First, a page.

Directed by David Schwimmer of Friends fame, I did not expect much from this movie. But it's smooth, taut and genuinely spooky. It follows a teenage girl's seduction by a middle-aged Internet predator and the affects it has on her family after she's assaulted by him.
The teenage girl (played by Liana Liberato) is spot on; you couldn't ask for a more well-crafted performance of a girl her age. And Clive Owen and Catherine Keener as the parents wrestling with the aftermath are both in top form.
David Schwimmer...who would have thunk, right?
4. The Guilty
The Brits just do television and film a bit better. It's true, admit it. Sure their production value often lags behind ours (why does everything they do look it's shot in the 80's?), but they make up for it with superb nuanced acting, better comedic abilities, and a certain "regularness" to their characters (meaning they don't look like supermodels so are therefore more relatable.)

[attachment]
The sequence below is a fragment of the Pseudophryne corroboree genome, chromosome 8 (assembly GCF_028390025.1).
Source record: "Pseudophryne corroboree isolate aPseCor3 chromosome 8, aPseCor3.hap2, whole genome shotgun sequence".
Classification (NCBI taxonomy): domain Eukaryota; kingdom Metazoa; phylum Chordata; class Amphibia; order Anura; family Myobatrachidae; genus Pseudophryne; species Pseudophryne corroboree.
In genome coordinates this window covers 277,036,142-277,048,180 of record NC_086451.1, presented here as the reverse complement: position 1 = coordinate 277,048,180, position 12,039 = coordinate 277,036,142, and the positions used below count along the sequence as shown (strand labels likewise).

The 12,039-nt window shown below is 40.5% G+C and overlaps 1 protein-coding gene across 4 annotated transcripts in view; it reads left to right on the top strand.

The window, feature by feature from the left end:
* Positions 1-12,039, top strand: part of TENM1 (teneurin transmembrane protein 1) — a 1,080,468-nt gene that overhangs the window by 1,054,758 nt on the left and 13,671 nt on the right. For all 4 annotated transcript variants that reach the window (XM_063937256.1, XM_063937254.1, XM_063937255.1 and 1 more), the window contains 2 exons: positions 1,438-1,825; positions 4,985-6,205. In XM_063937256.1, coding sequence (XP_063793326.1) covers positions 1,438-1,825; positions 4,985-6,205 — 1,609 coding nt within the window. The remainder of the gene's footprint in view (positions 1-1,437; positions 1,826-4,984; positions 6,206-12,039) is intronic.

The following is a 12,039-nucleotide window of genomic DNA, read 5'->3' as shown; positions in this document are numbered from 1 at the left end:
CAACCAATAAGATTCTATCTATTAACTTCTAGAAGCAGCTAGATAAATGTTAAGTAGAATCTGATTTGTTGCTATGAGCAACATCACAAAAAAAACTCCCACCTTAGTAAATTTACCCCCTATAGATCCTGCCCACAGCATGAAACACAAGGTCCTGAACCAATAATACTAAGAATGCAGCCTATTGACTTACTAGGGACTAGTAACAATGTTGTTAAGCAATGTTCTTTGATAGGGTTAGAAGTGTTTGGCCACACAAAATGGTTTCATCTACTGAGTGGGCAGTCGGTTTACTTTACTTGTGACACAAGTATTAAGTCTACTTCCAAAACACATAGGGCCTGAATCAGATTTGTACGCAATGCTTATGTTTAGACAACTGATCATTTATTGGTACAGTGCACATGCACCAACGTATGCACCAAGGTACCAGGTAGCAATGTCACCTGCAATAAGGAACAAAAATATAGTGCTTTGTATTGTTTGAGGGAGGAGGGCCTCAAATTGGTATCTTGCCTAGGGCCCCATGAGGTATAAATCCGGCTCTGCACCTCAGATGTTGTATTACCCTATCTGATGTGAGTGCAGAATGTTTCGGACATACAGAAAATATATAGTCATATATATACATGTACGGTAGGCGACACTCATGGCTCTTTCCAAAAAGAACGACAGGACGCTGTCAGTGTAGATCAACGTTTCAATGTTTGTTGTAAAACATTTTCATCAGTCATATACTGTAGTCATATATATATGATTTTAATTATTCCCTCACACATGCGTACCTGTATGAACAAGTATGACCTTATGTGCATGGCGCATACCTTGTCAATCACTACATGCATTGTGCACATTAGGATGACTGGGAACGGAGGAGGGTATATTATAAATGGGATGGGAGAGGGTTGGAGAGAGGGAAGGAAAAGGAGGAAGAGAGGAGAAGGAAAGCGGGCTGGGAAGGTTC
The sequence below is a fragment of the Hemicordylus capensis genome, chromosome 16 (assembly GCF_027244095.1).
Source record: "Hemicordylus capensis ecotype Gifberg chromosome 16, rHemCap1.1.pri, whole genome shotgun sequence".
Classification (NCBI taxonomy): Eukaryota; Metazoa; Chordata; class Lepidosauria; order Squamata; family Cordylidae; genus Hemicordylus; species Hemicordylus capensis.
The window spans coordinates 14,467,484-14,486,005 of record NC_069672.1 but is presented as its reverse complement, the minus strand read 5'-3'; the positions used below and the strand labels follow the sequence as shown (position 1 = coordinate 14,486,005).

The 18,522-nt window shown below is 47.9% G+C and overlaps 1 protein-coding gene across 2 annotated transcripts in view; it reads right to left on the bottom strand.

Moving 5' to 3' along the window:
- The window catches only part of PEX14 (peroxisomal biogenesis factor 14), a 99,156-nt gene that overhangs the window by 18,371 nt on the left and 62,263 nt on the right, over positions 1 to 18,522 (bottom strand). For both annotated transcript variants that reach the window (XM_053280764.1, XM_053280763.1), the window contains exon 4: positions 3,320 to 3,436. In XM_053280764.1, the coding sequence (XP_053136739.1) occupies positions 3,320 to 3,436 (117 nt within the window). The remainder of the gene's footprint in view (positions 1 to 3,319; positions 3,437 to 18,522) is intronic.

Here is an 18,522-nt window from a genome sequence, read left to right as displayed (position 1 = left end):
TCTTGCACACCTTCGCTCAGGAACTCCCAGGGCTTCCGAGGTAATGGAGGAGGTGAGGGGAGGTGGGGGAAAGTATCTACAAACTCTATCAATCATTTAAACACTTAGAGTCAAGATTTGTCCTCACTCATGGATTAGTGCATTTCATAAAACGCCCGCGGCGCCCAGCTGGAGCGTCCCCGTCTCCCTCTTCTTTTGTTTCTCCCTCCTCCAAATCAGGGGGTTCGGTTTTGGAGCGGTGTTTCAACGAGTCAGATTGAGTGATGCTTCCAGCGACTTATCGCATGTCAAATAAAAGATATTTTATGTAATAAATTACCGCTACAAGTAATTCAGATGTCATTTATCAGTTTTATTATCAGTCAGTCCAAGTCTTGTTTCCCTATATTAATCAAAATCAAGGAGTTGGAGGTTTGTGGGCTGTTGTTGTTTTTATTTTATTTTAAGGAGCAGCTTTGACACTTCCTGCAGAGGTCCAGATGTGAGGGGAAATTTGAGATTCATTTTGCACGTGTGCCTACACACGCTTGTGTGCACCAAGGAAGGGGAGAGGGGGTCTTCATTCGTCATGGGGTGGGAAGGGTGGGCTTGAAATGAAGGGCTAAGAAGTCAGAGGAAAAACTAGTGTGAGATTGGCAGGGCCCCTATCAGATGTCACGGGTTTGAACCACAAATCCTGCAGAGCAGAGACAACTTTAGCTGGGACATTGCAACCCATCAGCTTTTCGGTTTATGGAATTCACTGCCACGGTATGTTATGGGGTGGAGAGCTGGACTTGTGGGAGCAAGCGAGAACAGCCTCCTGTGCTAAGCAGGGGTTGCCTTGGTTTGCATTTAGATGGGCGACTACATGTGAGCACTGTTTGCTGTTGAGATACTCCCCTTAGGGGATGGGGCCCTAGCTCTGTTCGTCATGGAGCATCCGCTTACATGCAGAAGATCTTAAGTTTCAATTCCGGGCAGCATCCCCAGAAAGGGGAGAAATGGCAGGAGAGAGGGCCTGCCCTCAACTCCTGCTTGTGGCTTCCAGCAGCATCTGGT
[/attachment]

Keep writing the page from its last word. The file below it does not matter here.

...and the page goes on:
I won't say much about this two-part TV show because it would be too easy to give aspects of it away. In short, three wildly different people's lives collide in a rather catastrophic way. Very worth the watch.
5. Mystery Science Theater 3000
I'm guessing most of us have watched this "guilty pleasure" show in the past, where three critics mercilessly rip apart B-movies of yore. I find it the perfect recipe if you're sick and in bed or a low-key party where weed is involved. It's just the right amount of mindless entertainment.
I was going to suggest Mitchell, one of my personal favorites, but you have to order the DVD for that one. Manos: the Hands of Fate is in the process of being remastered, so you might to check out that eternal crowd pleaser.
And here's a best of list I found that's pretty on point. Make sure you check out the list - not all MST3K episodes are created equal.
(I generally fast forward through the opening and the show hosts comedic bits in between; they're just not that funny.)